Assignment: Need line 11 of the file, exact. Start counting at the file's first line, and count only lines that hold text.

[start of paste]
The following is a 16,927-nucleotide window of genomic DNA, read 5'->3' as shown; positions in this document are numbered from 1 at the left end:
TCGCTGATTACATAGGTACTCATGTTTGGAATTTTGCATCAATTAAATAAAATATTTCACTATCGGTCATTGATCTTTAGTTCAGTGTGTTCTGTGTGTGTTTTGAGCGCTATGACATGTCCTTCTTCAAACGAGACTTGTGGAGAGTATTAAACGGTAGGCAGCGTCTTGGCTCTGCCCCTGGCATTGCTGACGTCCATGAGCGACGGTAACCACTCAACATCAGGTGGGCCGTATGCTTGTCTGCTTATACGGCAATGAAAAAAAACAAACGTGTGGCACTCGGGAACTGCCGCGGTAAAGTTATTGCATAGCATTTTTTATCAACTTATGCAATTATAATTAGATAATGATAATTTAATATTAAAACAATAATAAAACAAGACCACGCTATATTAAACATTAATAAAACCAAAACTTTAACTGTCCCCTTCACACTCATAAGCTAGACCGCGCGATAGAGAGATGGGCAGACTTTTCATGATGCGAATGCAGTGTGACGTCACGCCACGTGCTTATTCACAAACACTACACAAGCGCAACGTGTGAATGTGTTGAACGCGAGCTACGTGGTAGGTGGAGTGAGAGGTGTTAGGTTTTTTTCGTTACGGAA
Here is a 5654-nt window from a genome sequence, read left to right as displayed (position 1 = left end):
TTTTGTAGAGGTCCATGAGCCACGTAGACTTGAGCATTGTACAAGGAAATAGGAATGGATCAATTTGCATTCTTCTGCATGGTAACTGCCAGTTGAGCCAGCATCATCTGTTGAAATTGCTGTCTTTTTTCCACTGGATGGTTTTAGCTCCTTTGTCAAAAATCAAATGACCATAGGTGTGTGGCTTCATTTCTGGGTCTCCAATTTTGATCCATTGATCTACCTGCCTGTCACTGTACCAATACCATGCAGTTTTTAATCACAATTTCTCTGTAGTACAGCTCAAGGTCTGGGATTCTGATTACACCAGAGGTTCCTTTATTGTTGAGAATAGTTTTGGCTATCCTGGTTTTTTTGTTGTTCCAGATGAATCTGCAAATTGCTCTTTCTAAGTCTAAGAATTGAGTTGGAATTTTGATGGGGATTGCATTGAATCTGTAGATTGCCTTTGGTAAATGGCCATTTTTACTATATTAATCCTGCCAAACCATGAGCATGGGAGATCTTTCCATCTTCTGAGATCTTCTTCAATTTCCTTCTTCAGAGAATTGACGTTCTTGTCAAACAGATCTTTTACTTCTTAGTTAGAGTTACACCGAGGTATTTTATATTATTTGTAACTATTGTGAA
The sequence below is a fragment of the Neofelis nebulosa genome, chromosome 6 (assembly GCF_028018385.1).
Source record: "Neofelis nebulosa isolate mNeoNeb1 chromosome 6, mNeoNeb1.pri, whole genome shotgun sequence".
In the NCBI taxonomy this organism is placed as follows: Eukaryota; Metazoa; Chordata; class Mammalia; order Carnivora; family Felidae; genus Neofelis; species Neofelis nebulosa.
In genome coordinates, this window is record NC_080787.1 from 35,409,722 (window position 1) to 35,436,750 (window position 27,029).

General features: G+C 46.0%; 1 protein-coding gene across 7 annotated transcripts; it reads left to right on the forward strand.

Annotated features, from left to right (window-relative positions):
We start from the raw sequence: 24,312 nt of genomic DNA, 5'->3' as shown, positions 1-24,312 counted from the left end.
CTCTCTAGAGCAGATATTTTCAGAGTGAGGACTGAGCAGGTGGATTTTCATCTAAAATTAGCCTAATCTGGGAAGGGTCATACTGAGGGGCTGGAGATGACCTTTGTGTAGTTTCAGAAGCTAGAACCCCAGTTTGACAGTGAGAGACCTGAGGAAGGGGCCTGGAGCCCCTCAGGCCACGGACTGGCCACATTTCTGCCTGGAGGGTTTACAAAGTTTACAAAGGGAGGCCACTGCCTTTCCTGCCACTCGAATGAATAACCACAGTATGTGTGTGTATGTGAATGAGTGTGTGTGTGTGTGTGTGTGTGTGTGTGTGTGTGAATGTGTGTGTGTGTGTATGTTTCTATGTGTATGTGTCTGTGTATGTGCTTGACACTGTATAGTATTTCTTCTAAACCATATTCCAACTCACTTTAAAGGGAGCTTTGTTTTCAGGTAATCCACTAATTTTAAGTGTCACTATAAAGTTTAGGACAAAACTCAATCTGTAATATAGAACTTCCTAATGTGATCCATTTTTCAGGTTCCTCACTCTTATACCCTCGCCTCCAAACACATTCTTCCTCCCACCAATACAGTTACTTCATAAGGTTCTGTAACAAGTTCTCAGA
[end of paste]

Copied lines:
We start from the raw sequence: 24,312 nt of genomic DNA, 5'->3' as shown, positions 1-24,312 counted from the left end.